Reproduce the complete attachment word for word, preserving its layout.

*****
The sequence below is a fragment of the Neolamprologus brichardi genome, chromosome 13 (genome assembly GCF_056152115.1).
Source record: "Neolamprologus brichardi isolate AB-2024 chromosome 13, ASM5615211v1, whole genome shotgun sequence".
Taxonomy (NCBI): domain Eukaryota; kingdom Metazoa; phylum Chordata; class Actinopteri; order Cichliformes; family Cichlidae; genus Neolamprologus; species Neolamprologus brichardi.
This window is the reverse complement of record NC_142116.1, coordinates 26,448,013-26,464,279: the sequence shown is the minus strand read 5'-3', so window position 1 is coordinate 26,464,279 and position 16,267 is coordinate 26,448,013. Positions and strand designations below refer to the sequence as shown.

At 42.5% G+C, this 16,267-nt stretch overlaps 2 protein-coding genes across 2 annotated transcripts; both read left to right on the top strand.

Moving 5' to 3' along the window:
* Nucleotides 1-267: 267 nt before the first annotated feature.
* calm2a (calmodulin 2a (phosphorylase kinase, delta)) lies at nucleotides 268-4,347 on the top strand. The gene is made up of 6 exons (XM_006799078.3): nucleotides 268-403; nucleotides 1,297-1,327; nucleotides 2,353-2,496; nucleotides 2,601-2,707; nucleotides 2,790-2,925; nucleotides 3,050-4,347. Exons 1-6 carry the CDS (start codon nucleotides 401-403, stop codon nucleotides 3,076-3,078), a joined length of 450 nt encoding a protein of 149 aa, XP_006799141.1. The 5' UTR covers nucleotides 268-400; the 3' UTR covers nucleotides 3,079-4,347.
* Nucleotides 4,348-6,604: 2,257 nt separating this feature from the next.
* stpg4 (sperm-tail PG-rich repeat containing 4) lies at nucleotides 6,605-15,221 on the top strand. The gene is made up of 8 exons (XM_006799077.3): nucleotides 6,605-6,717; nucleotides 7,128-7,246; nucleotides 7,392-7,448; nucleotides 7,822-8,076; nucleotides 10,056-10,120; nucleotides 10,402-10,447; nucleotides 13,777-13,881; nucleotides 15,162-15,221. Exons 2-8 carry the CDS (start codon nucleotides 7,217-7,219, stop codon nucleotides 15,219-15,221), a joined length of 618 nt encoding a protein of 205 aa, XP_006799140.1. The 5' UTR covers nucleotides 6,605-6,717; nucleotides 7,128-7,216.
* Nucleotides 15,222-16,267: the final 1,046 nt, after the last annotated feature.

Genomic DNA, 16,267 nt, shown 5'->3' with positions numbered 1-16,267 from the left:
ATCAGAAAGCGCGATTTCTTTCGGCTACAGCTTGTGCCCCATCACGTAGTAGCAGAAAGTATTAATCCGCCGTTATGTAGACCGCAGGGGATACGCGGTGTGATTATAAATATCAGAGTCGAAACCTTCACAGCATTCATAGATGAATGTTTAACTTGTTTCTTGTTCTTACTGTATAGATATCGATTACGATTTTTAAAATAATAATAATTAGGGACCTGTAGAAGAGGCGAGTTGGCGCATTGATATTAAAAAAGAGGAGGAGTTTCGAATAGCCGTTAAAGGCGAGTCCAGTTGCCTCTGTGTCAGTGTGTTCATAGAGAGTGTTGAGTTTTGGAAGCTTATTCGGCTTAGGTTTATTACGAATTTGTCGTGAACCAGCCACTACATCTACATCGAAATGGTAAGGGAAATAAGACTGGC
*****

The sequence below is a fragment of the Neolamprologus brichardi genome, chromosome 13 (genome assembly GCF_056152115.1).
Source record: "Neolamprologus brichardi isolate AB-2024 chromosome 13, ASM5615211v1, whole genome shotgun sequence".
Taxonomy (NCBI): domain Eukaryota; kingdom Metazoa; phylum Chordata; class Actinopteri; order Cichliformes; family Cichlidae; genus Neolamprologus; species Neolamprologus brichardi.
This window is the reverse complement of record NC_142116.1, coordinates 26,448,013-26,464,279: the sequence shown is the minus strand read 5'-3', so window position 1 is coordinate 26,464,279 and position 16,267 is coordinate 26,448,013. Positions and strand designations below refer to the sequence as shown.

At 42.5% G+C, this 16,267-nt stretch overlaps 2 protein-coding genes across 2 annotated transcripts; both read left to right on the top strand.

Moving 5' to 3' along the window:
* Nucleotides 1-267: 267 nt before the first annotated feature.
* calm2a (calmodulin 2a (phosphorylase kinase, delta)) lies at nucleotides 268-4,347 on the top strand. The gene is made up of 6 exons (XM_006799078.3): nucleotides 268-403; nucleotides 1,297-1,327; nucleotides 2,353-2,496; nucleotides 2,601-2,707; nucleotides 2,790-2,925; nucleotides 3,050-4,347. Exons 1-6 carry the CDS (start codon nucleotides 401-403, stop codon nucleotides 3,076-3,078), a joined length of 450 nt encoding a protein of 149 aa, XP_006799141.1. The 5' UTR covers nucleotides 268-400; the 3' UTR covers nucleotides 3,079-4,347.
* Nucleotides 4,348-6,604: 2,257 nt separating this feature from the next.
* stpg4 (sperm-tail PG-rich repeat containing 4) lies at nucleotides 6,605-15,221 on the top strand. The gene is made up of 8 exons (XM_006799077.3): nucleotides 6,605-6,717; nucleotides 7,128-7,246; nucleotides 7,392-7,448; nucleotides 7,822-8,076; nucleotides 10,056-10,120; nucleotides 10,402-10,447; nucleotides 13,777-13,881; nucleotides 15,162-15,221. Exons 2-8 carry the CDS (start codon nucleotides 7,217-7,219, stop codon nucleotides 15,219-15,221), a joined length of 618 nt encoding a protein of 205 aa, XP_006799140.1. The 5' UTR covers nucleotides 6,605-6,717; nucleotides 7,128-7,216.
* Nucleotides 15,222-16,267: the final 1,046 nt, after the last annotated feature.

Genomic DNA, 16,267 nt, shown 5'->3' with positions numbered 1-16,267 from the left:
ATCAGAAAGCGCGATTTCTTTCGGCTACAGCTTGTGCCCCATCACGTAGTAGCAGAAAGTATTAATCCGCCGTTATGTAGACCGCAGGGGATACGCGGTGTGATTATAAATATCAGAGTCGAAACCTTCACAGCATTCATAGATGAATGTTTAACTTGTTTCTTGTTCTTACTGTATAGATATCGATTACGATTTTTAAAATAATAATAATTAGGGACCTGTAGAAGAGGCGAGTTGGCGCATTGATATTAAAAAAGAGGAGGAGTTTCGAATAGCCGTTAAAGGCGAGTCCAGTTGCCTCTGTGTCAGTGTGTTCATAGAGAGTGTTGAGTTTTGGAAGCTTATTCGGCTTAGGTTTATTACGAATTTGTCGTGAACCAGCCACTACATCTACATCGAAATGGTAAGGGAAATAAGACTGGC